This was the Desmond Howard game. We watched this at Brian's house, upstairs -- we didn't watch a lot of TV up there, but I can remember seeing this game and some of the Bulls / Sonics NBA Finals up there, plus a ton of Simpsons episodes from Nathan's library. There was some unpleasantness; Brian's sister's friends were watching over there, too, and I think we fought over who could eat what food, or who could watch what TV. High school was not awesome.

XXXII Jan. 25, 1998 Denver 31, Green Bay 24

Hmm. I was in college by then, so let's hope I was doing something cool, even if I probably was not.

XXXIII Jan. 31, 1999 Denver 34, Atlanta 19

Hey! Speaking of cool, I had dated THREE girls by this point in college. I can remember seeing a bit of this game at Jenny's apartment. I can also remember the whole "Dirty Bird" thing was popular among African-American students at college -- I think one of the good intramural basketball teams went by the "popular" moniker.

XXXIV Jan. 30, 2000 St. Louis 23, Tennessee 16

If memory serves, I watched the beginning at my apartment, went to Food-4-Less toward the middle of the game, and watched the final play from my couch.

XXXV Jan. 28, 2001 Baltimore 34, N.Y. Giants 7

There was lots of punting in this game, which is probably why I didn't bother to watch it.

XXXVI Feb. 3, 2002 New England 20, St. Louis 17

I am in an apartment in Rosedale, Minnesota. The sentence, "I'm going to leave at the end of the third quarter," starts a fight with my girlfriend, and prevents my viewing of the fourth quarter.

XXXVII Jan. 26, 2003 Tampa Bay 48, Oakland 21

Jeff hosted a party at his basement-level apartment in St. Paul. I half-heartedly cheered for the Raiders. The shitty, shitty Raiders.

XXXVIII Feb. 1, 2004 New England 32, Carolina 29

Back in Kansas. Alone at my house. Bored by halftime. Decided to go outside and build a snowman for the first time since forever. Used a broken coat hanger for arms. Put a hat on him. And sunglasses.

XXXIX Feb. 6, 2005 New England 24, Philadelphia 21

Party at my house. Brian calls us from Vegas to let us know that he put money on the game, and loses his bet on a late Philly score. Kind of boring, underscored by the first ever airing of an "American Dad" episode.

XL Feb. 5, 2006 Pittsburgh 21, Seattle 10

Bobby's apartment. He receives a round of accolades for his decision to purchase and bake a Hawaiian-style pizza from Papa Murphy's.

XLI Feb. 4, 2007 Indianapolis 29, Chicago 17

I woke up at 9:00, and wondered what I was going to do all day. By 9:30, I was out of bed, eating a grapefruit. I went to HyVee, which was packed with the churchgoers and Super Bowl party planners. I retreated home, and prepared the ribs for the slow cooker as I listened to "Car Talk". I watched a David Cross DVD that Netflix sent, and played a game of football on the PS2. I was sick of the game before it started, and spent the evening eating the aforementioned ribs (pretty good for my first attempt) and flipping through channels. My primary viewing was split among the Super Bowl, the Puppy Bowl on Animal Planet, and "My Boys" marathon. In brief detail,

The Super Bowl

The Puppy Bowl
This year was even better than last year, thanks to the ingenious inclusion of the "Kitty Halftime Show". The more I watched the Puppy Bowl, the more I wondered what I would pay for the DVD, and how often I would watch it if it aired more than once a year. My conclusions: I would pay $9.99 for the DVD, and if Animal Planet chose to shoot a new episode every month (and throw in some new wrinkles each time), I would watch faithfully, and even host viewing parties.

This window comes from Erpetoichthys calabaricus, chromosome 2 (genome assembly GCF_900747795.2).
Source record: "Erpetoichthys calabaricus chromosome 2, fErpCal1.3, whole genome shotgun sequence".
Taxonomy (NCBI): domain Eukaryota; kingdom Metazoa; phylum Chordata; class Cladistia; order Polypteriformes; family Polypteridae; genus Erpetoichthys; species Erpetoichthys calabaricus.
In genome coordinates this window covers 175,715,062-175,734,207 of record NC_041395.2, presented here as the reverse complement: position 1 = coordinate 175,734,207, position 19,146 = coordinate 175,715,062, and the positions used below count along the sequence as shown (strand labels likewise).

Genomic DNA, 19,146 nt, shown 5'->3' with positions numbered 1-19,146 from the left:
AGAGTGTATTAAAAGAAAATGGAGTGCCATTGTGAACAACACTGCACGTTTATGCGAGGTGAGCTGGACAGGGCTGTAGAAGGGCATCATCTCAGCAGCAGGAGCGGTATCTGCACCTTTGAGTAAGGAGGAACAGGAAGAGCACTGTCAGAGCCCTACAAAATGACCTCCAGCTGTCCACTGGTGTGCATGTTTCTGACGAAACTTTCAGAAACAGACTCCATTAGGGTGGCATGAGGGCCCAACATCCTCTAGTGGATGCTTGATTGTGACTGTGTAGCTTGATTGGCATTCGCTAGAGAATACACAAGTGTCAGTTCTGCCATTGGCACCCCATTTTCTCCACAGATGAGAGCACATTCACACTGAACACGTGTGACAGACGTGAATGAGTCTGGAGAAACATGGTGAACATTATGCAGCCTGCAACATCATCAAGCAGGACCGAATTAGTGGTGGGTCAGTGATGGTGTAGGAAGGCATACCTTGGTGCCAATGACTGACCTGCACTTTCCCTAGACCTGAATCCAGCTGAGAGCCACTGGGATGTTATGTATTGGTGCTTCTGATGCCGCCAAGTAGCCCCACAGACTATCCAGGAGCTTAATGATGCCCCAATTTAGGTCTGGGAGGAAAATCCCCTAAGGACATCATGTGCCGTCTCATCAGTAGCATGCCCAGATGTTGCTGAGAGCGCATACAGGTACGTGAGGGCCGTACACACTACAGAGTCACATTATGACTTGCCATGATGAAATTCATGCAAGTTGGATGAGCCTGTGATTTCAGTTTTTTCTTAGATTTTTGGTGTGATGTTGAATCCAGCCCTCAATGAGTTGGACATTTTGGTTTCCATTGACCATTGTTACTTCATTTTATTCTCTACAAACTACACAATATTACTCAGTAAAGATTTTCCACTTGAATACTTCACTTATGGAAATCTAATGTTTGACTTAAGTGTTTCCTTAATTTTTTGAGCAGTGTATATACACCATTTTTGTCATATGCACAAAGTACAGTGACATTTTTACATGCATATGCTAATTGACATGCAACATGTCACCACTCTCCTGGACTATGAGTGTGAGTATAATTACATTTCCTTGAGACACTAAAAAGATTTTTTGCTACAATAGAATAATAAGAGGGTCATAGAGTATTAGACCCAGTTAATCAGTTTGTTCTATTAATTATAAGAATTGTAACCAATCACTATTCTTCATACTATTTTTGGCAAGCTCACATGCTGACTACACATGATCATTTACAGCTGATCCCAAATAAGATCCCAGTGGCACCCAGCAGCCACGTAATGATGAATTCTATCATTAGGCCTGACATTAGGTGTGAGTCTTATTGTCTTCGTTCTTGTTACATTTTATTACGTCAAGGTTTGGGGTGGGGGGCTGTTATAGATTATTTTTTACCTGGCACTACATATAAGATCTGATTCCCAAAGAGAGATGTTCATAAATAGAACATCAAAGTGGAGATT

My Boys
This is a vaguely likable TBS sitcom best described as "Sex and the City" for girls who thought Carrie et al were whores. There are some reasons to watch some episodes of this newish show (the most popular being the "There's nothing else on" corrollary), and even more reasons to hate yourself for it. For example, it features Jim Gaffigan, but he's relegated to the fifth wheel. Unfortunately, his Sierra Mist ads are twice as funny as any line he's been given on this show. If you read that last sentence again, I think you'll know why I'll avoid "My Boys" in the future. Unless, you know, nothing else is on.

Sunday, February 04, 2007

On Winter

1. Shoveling snow is at least twice as enjoyable as mowing grass.

2. When August makes me sweat, I'm uncomfortable, but I can embrace it, because the sweat makes me feel human. When I sweat, I feel like I'm doing something. In the winter, bundled up but still freezing, all I feel is helpless.

Thursday, February 01, 2007

Read What I Read

What is the What is the story of one of the Lost Boys, one of the refugee children borne of Sudan's second civil war. Going into a novel like this, you expect things to be grim, and you are correct. Things are bad in Sudan, bad in the refugee camps, and not a lot better after resettlement in America. After a particularly terrible happening, the narrator describes the state of his faith:
...Though whispered doubts have ringed my head and though I have had certain godless hours, my faith has not been altered, because I have never felt God's direct intervention in any affairs at all. Perhaps I did not receive that sort of training from my teachers, that he is guiding the winds that knock us down or carry us. And yet, with this news, as we drove, I found myself distancing myself from God. I have had friends who I decided were not good friends, were people who brought more trouble than happiness, and thus I have found ways to create more distance between us. Now I have the same thoughts about God, my faith, that I had for these friends. God is in my life but I do not depend on him. My God is not a reliable God.
The good news is that the narrator survives, and the proceeds from this novel are going his foundation.

The bad news is that the narrator's troubles do not end with the book's final page. The book's distributor has declared bankruptcy, and the foundation may see only a fraction of its would-be funds.

It would seem that his God is, at least, consistent.